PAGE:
An African sheep breed which calls the Kalahari desert home is proving its worth to a growing number of Australia’s drought-stricken graziers.
When the first dorpers arrived in Australia in 1996, not much attention was paid to them, but their performance in successive droughts has seen the meat breed surge in popularity.
For the owners of Bellevue grazing company at Millmerran in south-east Queensland, dorpers have kept their business viable.
The Curtis family said if they had held on to their merino sheep, they would have been forced to totally destock, but now they have healthy pregnant dorper ewes, many with twins, surviving in very dry paddocks.
Sophie Curtis said the key to the breed’s survivability was its similarity to goats and willingness to eat almost anything.
“They won’t survive on dry ground, but they are non-selective browsers so they will go and nibble on the eucalypt, bark thistle or whatever, they’re not fussy at all,” she said.
Sophie’s father David Curtis said they’re the right sheep for the driest continent in the world.
“This is our third year of being drought declared and our bottom line has not changed,” he said.
“They’ve just held firm.”
At Aramac in western Queensland, the cattle are long gone from Shandonvale station.
Deon and Lane Stent-Smith sold their herd in 2014 and moved into dorpers.
Mr Stent-Smith said carcass yields were high and the sheep reached target weights earlier than other breeds, with lambing percentages well over 100 per cent.
“What I have seen is unbelievable, they certainly are a tough animal,” he said.
“Even though it’s been dry the last two years, one mob’s averaged [a lambing percentage of] about 155 per cent and the other about 125 per cent.”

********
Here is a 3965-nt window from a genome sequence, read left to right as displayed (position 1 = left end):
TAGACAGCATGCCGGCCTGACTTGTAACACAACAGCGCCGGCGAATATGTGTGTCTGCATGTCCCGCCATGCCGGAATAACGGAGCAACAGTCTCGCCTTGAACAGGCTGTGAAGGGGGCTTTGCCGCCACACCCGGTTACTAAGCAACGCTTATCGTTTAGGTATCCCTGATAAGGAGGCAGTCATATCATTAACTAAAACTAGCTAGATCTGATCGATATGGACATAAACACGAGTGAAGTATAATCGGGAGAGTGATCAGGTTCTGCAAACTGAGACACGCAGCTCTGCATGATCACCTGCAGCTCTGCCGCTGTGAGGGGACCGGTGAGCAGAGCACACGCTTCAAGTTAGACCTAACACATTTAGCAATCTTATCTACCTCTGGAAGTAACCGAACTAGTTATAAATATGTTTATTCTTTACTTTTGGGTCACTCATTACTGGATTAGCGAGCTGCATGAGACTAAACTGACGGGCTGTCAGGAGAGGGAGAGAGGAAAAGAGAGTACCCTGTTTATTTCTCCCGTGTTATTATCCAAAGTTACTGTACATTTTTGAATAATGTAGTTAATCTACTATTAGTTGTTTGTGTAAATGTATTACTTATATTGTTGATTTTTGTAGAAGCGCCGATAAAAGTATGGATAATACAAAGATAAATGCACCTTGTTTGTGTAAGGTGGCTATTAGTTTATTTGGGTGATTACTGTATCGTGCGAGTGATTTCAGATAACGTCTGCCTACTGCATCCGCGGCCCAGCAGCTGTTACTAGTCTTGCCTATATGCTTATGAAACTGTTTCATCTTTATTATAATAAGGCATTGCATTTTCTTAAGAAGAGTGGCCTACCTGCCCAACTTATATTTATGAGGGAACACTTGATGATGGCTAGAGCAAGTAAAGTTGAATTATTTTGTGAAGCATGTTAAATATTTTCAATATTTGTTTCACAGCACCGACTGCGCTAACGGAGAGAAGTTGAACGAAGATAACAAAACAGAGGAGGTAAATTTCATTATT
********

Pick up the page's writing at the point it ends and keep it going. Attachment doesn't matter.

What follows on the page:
The growing interest in dorpers was evident at a recent annual sale run by the van Niekerk family, who are established breeders of one of Australia’s earliest studs, the Dell dorper.
The clearance rate at their Moama property in southern New South Wales was 100 per cent.
There to buy six rams were local father and son Don and John Douglas, who sold all their merino sheep after the millennium drought and visited a dorper breeder who suggested switching out of wool.
“His dorpers were eating virtual gravel, let me put it that way,” Don Douglas said.
“I was most impressed and they’ve delivered beyond expectations.”
John Douglas said their drought tolerance totally surprised him.
“To be really honest I’m not really a sheep man, I’m a numbers man and I love the numbers we get out of the dorpers,” he said.
Dell Dorpers Australia owners Jean and Moozie van Niekerk and their daughter Andrea moved to Australia from South Africa 14 years ago.
They also have an embryo transfer and artificial insemination business and export dorper genetics around the world.
“We’re selling to Spain, Germany, Finland — China’s probably our biggest market and then the US is pretty big,” Jean van Niekerk said.
Russia is also buying Australian dorpers, but it wants live animals.
Last year, livestock agency Landmark organised a trial shipment of nearly 18,000 dorpers for a Russian client.
The consignment of 16,000 ewes and 70 rams was sourced from nearly 50 producers in Western Australia, Victoria and New South Wales, and Landmark has said it’s discussing another shipment next year.